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De Servo Arbitrio “On the Enslaved Will” or The Bondage of Will
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Sect. XCII. — “THE question concerning the will and predestination of God, is somewhat difficult. For God wills those same things which He foreknows. And this is the substance of what Paul subjoins, “Who hath resisted His will,” if He have mercy on whom He will, and harden whom He will? For if there were a king who could effect whatever he chose, and no one could resist him, he would be said to do whatsoever he willed. So the will of God, as it is the principal cause of all things which take place, seems to impose a necessity on our will.” — Thus the Diatribe.

At last then I give thanks to God for a sound sentence in the Diatribe! Where now then is “Free-will”? — But again this slippery eel is twisted aside in a moment, saying,

— “But Paul does not explain this point, he only rebukes the disputer; “Who art thou, O man, that repliest against God!” (Rom. ix. 20.) —

O notable evasion! Is this the way to handle the Holy Scriptures, thus to make a declaration upon ones own authority, and out of ones own brain, without a Scripture, without a miracle, nay, to corrupt the most clear words of God? What! does not Paul explain that point? What does he then? ‘He only rebukes the disputer,’ says the Diatribe. And is not that rebuke the most complete explanation? For what was inquired into by that question concerning the will of God? Was it not this — whether or not it imposed a necessity on our will? Paul, then, answers that it is thus: — “He will have mercy on whom He will have mercy, and whom He will He hardeneth. It is not of him that willeth, nor of him that runneth, but of God that sheweth mercy.” (Rom. ix. 15-16, 18.). Moreover, not content with this explanation, he introduces those who murmur against this explanation in their defence of “Free-will,” and prate that there is no merit allowed, that we are damned when the fault is not our own, and the like, and stops their murmuring and indignation: saying, “Thou wilt say then, Why doth He yet find fault? for who hath resisted His will?” (Rom. ix. 19.).

Do you not see that this is addressed to those, who, hearing that the will of God imposes necessity on us, say, “Why doth He yet find fault?” That is, Why does God thus insist, thus urge, thus exact, thus find fault? Why does He accuse, why does He reprove, as though we men could do what He requires if we would? He has no just cause for thus finding fault; let Him rather accuse His own will; let Him find fault with that; let Him press His requirement upon that; “For who hath resisted His will?” Who can obtain mercy if He wills not? Who can become softened if He wills to harden? It is not in our power to change His will, much less to resist it, where He wills us to be hardened; by that will, therefore, we are compelled to be hardened, whether we will or no.

If Paul had not explained this question, and had not stated to a certainty, that necessity is imposed on us by the prescience of God, what need was there for his introducing the murmurers and complainers saying, That His will cannot be resisted? For who would have murmured or been indignant, if he had not found necessity to be stated? Paul’s words are not ambiguous where he speaks of resisting the will of God. Is there any thing ambiguous in what resisting is, or what His will is? Is it at all ambiguous concerning what he is speaking, when he speaks concerning the will of God? Let the myriads of the most approved doctors be blind; let them pretend, if they will, that the Scriptures are not quite clear, and that they tremble at a difficult question; we have words the most clear which plainly speak thus: “He will have mercy on whom He will have mercy, and whom He will He hardeneth:” and also, “Thou wilt say to me then, Why doth He yet complain, for who hath resisted His will?”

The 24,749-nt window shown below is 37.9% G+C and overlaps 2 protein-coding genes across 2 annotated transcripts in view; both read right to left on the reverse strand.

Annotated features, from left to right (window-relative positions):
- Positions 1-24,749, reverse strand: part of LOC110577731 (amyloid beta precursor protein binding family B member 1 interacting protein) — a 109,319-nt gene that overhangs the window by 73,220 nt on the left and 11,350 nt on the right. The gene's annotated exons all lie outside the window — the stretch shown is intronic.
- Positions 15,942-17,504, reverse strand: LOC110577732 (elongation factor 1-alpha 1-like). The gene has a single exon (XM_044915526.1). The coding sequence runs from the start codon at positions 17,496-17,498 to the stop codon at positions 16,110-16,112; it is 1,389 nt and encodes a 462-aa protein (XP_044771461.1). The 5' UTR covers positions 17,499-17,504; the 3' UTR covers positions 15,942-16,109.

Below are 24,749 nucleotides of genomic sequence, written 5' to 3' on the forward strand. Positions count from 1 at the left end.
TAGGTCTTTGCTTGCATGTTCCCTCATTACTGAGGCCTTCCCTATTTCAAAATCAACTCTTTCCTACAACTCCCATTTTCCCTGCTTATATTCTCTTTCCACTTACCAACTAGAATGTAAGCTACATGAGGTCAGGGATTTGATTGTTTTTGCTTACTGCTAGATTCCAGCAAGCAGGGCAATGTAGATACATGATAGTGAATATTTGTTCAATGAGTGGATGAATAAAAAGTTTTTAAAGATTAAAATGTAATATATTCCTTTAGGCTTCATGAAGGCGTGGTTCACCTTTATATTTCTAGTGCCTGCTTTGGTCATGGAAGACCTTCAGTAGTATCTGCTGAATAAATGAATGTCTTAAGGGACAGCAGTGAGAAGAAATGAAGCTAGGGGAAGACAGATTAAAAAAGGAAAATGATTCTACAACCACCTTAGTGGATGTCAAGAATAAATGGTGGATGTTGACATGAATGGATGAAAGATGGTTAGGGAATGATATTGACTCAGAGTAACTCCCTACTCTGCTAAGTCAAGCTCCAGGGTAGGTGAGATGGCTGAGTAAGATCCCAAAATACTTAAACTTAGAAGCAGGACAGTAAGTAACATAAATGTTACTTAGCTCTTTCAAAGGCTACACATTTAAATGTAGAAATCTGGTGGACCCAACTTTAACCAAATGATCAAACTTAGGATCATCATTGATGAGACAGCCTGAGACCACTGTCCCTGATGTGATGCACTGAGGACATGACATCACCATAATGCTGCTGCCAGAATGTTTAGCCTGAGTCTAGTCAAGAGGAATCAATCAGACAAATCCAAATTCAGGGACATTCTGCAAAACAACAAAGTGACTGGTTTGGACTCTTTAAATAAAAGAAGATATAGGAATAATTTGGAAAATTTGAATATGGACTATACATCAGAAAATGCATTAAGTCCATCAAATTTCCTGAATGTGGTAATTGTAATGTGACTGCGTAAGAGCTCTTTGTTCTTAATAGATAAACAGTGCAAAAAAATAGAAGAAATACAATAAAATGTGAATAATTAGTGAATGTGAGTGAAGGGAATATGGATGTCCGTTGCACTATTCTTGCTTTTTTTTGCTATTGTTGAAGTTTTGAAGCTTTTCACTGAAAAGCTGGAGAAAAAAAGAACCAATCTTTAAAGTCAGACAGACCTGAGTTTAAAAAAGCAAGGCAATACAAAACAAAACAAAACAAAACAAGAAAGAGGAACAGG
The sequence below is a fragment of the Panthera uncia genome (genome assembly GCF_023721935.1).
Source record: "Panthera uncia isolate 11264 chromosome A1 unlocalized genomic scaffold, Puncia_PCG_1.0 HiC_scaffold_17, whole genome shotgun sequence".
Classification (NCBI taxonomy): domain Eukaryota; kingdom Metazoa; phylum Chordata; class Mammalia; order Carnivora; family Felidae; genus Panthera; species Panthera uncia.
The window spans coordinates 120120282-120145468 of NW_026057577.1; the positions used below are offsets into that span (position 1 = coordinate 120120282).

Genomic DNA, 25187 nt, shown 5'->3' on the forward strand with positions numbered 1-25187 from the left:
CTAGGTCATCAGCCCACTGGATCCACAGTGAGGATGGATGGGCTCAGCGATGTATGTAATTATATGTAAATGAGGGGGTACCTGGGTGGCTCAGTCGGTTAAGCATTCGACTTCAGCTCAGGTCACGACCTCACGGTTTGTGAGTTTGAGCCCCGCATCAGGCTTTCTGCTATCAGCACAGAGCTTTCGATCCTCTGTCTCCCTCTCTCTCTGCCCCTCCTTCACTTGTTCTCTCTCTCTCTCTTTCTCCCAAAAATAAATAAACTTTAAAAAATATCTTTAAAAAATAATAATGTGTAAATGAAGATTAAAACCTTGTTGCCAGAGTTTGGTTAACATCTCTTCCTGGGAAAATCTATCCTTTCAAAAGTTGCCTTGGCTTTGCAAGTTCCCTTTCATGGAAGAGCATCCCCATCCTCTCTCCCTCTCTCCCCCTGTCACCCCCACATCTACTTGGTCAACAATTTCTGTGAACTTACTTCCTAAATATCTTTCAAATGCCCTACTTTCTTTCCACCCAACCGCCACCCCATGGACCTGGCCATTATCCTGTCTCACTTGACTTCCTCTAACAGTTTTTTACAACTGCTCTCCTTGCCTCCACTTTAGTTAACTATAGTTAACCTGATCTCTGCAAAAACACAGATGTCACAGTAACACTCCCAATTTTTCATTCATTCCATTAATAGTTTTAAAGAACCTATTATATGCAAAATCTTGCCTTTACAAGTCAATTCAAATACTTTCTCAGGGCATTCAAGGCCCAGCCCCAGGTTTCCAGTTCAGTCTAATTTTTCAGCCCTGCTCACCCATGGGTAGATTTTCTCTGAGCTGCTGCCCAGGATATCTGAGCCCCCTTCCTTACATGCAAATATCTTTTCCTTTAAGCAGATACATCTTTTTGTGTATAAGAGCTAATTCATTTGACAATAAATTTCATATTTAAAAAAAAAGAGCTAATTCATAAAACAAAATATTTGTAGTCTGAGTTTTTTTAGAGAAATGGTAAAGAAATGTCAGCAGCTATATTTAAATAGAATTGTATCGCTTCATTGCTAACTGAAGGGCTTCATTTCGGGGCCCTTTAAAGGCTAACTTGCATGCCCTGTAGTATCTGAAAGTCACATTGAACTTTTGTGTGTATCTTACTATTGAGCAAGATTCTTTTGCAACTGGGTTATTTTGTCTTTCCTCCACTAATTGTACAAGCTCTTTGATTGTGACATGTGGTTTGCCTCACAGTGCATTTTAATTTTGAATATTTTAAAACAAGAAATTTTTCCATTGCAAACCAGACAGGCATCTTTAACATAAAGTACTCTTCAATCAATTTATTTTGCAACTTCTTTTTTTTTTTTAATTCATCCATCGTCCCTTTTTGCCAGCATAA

The question, therefore, is not difficult; nay, nothing can be more plain to common sense, than that this conclusion is certain, stable, and true: — if it be pre-established from the Scriptures, that God neither errs nor is deceived; then, whatever God foreknows, must, of necessity, take place. It would be a difficult question indeed, nay, an impossibility, I confess, if you should attempt to establish, both the prescience of God, and the “Free-Will” of man. For what could be more difficult, nay a greater impossibility, than to attempt to prove, that contradictions do not clash; or that a number may, at the same time, be both nine and ten? There is no difficulty on our side of the question, but it is sought for and introduced, just as ambiguity and obscurity are sought for and violently introduced into the Scriptures.

The apostle, therefore, restrains the impious who are offended at these most clear words, by letting them know, that the divine will is accomplished, by necessity in us; and by letting them know also, that it is defined to a certainty, that they have nothing of liberty or “Free-will” left, but that all things depend upon the will of God alone. But he restrains them in this way: — by commanding them to be silent, and to revere the majesty of the divine power and will, over which we have no control, but which has over us a full control to do whatever it will. And yet it does us no injury, seeing that it is not indebted to us, it never received any thing from us, it never promised us any thing but what itself pleased and willed.

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